It is easy to see why outgoing president Barack Obama's team told their incoming Trump administration replacements that the most urgent national security challenge they would face after the inauguration would be North Korea.
Right on cue, North Korea's President Kim Jong Un, in his New Year address, boasted that his regime was close to testing an intercontinental ballistic missile (ICBM) which could mount a nuclear attack on American cities.
South Korean and US intelligence agencies take him seriously, and have noted signs that a test may be imminent. It could come at any time. If so, it would mark a whole new phase in the development of North Korea's nuclear forces, increase the potential for instability on the Korean peninsula and beyond, and underline the complete failure of US-led efforts stretching back over more than 20 years to avoid exactly this outcome.
Of course, a test - even a successful one - would not in itself give Pyongyang an operational capability. But time and again, North Korea's engineers have shown an ability to bring systems into service faster than outside observers expect, and the prospect of operational ICBM forces within a few years would start to change perceptions and behaviour even faster.
What would that mean?
One obvious concern is that a nuclear-armed ICBM force would give North Korea's leaders the capacity to launch an unprovoked nuclear attack on American cities. That could never be a sane option for Pyongyang, because swift and devastating American retaliation is so certain. So, this is a danger only if North Korea's leaders - or whoever has control of its weapons - are unhinged. That's far from impossible, but not the biggest risk.
A much more serious danger is that a North Korean capacity to target the US directly with nuclear weapons could prevent America from responding to North Korean aggression against South Korea or Japan. Most worrying from Seoul's and Tokyo's point of view is the possibility that Pyongyang might try to force concessions by threatening them with a nuclear attack.
Such a threat would become much more credible if and when Pyongyang deploys operational ICBMs. Without nuclear forces of their own to deter a North Korean strike, Seoul and Tokyo must rely on America to neutralise a North Korean threat by promising to retaliate in kind for any nuclear attack on its allies. But Seoul and Tokyo would legitimately fear that America's promise to retaliate would not be credible if North Korea could realistically threaten counter- retaliation against US cities.
They would also fear that America would become less reliable in supporting them against non-nuclear military threats from North Korea. Before committing US conventional forces to combat North Korea, any US president would have to weigh carefully the possibility that even a small clash might escalate into a nuclear exchange.
So, a North Korean ICBM force would make America more cautious, and less reliable, in supporting its north-east Asian allies across the spectrum of threats.
And that, of course, has implications that go far beyond the North Korean issue itself. By undermining the credibility of America's alliances in Asia, a North Korean ICBM capability would weaken the entire US strategic posture in Asia. It would strongly encourage both Japan and South Korea to consider developing their own nuclear forces instead of relying on the US. That would allow them to neutralise a North Korean nuclear threat directly themselves.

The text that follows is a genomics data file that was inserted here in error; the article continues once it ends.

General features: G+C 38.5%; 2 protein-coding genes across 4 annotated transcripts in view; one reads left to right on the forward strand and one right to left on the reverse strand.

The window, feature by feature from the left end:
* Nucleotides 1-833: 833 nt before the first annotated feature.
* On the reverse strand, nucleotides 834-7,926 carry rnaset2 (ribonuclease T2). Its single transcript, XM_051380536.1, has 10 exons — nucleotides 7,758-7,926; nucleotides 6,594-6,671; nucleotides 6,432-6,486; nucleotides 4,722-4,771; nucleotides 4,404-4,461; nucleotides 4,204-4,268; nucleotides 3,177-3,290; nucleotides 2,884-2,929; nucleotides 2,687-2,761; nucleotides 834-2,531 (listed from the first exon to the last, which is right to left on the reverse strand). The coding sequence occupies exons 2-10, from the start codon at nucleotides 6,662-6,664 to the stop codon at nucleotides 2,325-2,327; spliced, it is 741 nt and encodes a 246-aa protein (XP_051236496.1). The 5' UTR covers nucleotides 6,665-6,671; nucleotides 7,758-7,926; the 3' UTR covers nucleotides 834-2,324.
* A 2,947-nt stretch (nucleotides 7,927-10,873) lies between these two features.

It is hard to see how America's alliances with these countries could survive if they develop their own nuclear forces, and it's hard to see how America's leading strategic role in Asia could survive if these alliances do not.
So, this is the problem that President Donald Trump faces as he takes office.
He has made it worse in some ways. His America First rhetoric - and his remarkable suggestion during last year's election campaign that South Korea and Japan should build their own nuclear forces - plainly suggests that he is less willing to run risks, including risks of nuclear attack, to support allies when America itself is not directly threatened. That is just what Seoul and Tokyo fear, and Pyongyang hopes.
Nonetheless, earlier this month, Mr Trump tweeted in response to Mr Kim's North Korean ICBM test: "It won't happen!"
One wonders what he thinks he can do to stop it. Since the early 1990s, successive US presidents have made it one of their top priorities to stop Pyongyang from developing nuclear weapons and the means to deliver them, above all, against the US itself.
Direct military action has long been ruled out because of the risks of sparking a wider war in which South Korea, and perhaps Japan, would suffer terribly, and diplomacy backed by economic incentives has proven fruitless. That leaves economic sanctions, which have been ineffective, in part because China, as North Korea's most important economic partner by far, has been, at best, half-hearted about imposing and implementing them.
President Trump may think he can change that by pushing Beijing to become much tougher on Pyongyang. But he'll find Beijing hard to shift: Chinese leaders are cautious about steps which might undermine North Korea's government and unleash a chaotic regime collapse on China's border.
And they may well realise that a North Korean ICBM that weakens US alliances in Asia can benefit China in the long run as it seeks to build a "new model of great power relations".
That is a reminder that though North Korea might be the most urgent issue on the new US President's national security agenda, it might not be the most consequential in the longer term.
North Korea is, after all, an economic basket case. China, on the other hand, has a good chance of overtaking America to become the biggest economy in the world while Mr Trump is president.
• The writer is a professor of strategic studies at the Australian National University in Canberra.